218 Exterior Shingles Roof Material Design Photos And Ideas

The first task at hand was to open up and vault the ceilings. The architects added floor-to-ceiling windows, which allowed the home to take full advantage of its amazing views.
Fortunately, the existing structure had good bones, so Edmonds + Lee was able to maintain the dwelling's original footprint, and focus on opening up the interiors.
To evoke the feel of a tiny nature cabin, two massive sliding doors can be used to divide the common areas so that each section can be isolated from the rest of the house.
All windows and doors have been custom-designed and fitted with aluminum framing.
Here is the lovely home at dusk.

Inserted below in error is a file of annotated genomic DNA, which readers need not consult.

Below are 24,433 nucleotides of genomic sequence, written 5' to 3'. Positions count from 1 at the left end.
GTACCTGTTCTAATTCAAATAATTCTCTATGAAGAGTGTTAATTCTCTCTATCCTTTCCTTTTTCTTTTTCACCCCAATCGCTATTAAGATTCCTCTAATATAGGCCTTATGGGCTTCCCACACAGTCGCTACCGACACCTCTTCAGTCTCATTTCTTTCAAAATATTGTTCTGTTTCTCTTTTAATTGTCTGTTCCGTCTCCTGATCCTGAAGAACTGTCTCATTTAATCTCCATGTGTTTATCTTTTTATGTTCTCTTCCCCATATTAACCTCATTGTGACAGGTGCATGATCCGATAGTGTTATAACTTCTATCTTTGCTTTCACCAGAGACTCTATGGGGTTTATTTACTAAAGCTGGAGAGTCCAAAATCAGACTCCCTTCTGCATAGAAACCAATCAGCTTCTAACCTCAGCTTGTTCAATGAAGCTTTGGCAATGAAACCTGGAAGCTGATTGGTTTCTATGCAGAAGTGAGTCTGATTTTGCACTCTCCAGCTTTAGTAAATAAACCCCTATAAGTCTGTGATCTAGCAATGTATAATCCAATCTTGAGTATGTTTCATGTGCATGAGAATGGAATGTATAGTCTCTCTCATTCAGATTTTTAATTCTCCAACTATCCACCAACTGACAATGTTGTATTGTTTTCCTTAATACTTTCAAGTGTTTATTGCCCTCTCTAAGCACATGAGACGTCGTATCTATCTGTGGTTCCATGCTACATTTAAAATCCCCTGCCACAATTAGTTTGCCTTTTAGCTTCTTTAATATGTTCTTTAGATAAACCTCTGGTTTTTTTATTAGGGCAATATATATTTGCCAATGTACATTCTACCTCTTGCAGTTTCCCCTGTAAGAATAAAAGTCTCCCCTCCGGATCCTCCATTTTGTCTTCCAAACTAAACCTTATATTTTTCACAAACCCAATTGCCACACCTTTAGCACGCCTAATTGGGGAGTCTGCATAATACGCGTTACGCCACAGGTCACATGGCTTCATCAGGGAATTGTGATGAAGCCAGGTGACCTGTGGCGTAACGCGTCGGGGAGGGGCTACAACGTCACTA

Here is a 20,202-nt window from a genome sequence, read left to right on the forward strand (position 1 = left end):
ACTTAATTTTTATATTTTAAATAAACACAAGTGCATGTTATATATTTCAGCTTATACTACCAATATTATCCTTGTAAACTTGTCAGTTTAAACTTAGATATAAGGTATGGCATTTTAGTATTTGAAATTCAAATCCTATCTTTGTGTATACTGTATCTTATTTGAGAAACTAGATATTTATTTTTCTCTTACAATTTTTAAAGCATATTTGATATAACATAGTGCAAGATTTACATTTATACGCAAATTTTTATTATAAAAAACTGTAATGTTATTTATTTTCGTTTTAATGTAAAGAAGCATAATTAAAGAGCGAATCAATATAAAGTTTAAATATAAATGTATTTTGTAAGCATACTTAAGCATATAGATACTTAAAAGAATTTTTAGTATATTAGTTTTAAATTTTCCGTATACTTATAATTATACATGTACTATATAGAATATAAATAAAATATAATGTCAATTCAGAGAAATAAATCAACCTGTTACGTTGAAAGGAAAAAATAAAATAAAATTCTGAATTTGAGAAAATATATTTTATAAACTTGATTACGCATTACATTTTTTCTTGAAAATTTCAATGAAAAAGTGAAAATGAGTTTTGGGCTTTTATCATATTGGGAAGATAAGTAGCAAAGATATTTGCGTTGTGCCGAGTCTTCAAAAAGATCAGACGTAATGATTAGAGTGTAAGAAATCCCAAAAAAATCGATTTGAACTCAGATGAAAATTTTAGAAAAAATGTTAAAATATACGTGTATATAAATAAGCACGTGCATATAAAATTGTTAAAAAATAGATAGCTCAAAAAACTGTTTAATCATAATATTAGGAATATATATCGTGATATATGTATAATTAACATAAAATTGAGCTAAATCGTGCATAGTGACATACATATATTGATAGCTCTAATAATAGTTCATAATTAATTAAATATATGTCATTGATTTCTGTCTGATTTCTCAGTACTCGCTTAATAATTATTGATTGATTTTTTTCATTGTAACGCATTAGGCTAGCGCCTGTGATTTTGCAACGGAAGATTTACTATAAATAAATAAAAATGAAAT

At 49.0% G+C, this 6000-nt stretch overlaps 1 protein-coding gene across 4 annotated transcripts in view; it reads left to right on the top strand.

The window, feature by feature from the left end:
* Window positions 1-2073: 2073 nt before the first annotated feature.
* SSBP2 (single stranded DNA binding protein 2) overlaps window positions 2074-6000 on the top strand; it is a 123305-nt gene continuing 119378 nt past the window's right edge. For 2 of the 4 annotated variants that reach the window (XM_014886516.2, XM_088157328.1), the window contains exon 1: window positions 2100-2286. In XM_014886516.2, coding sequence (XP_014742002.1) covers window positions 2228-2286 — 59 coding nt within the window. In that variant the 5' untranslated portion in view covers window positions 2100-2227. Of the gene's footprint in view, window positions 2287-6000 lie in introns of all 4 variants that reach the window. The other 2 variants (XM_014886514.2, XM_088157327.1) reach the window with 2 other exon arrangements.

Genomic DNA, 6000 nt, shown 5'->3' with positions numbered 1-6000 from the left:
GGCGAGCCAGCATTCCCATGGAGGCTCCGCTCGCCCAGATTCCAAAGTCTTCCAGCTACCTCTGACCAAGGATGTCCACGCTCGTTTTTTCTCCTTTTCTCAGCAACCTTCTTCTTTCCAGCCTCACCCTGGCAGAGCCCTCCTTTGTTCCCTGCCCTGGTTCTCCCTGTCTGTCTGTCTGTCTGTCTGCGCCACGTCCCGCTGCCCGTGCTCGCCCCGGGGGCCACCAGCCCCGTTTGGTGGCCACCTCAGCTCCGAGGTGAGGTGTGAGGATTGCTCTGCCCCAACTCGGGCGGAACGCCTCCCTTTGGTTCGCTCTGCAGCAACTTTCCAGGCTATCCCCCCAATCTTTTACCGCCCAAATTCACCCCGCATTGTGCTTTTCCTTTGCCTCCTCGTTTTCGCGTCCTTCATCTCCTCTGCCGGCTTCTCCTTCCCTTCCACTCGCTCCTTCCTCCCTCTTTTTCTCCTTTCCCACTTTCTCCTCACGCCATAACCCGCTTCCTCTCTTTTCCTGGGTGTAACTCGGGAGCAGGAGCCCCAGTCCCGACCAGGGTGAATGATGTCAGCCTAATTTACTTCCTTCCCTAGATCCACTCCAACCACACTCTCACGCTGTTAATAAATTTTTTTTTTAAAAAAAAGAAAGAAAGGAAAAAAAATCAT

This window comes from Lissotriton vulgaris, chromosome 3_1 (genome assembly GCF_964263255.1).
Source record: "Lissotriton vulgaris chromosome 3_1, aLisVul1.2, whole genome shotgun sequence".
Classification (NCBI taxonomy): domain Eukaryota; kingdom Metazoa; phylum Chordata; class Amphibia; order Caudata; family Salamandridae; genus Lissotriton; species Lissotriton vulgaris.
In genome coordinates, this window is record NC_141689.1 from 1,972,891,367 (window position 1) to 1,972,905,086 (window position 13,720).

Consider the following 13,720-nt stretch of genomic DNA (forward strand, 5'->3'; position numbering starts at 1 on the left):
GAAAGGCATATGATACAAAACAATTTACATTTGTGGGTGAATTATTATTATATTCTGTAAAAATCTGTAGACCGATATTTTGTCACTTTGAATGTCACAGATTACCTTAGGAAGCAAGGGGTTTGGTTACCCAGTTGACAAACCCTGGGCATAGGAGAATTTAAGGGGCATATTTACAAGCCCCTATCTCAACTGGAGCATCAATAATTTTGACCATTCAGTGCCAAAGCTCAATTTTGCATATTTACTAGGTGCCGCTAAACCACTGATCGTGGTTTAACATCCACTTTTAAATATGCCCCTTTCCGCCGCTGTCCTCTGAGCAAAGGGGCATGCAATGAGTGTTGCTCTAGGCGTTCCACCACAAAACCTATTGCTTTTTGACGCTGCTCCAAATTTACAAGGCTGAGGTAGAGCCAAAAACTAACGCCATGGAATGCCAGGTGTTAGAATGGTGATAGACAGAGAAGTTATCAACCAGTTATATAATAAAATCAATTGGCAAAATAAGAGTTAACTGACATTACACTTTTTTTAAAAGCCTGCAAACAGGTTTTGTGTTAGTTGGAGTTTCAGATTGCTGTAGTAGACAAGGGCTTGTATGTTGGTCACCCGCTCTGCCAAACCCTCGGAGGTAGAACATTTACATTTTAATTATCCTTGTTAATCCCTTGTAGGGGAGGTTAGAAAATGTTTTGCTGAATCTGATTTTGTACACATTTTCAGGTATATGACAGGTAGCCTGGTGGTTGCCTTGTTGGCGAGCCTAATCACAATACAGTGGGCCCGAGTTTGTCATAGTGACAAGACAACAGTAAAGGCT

The cedar shingles—common to local buildings—are scaled up to the size of the boards to cover the roof and sidewalls.
Each structure has an independent mechanical system so it can be shut down when not in use.
As with connected farms, the limited material palette unifies the various spaces.
The separate volumes are unified in their external appearance.
From the courtyard, views extend straight through the home to the other side of the structure.
To instill the desired sense of comfort and peace, it was important that the design blend with the setting and local building traditions.
Speaking to his original design, architect Saul Zaik says, “We were really just building boxes with a bunch of windows but experimenting with how you integrated indoor and outdoor spaces.” The house has seven different openings to the exterior, allowing different courtyard or patio settings for a range of outdoor activities, including seating for a gathering on the street-facing side. The Milfords hired Lilyvilla Gardens for the landscaping around the house, including variegated bluestone steps with thyme joints.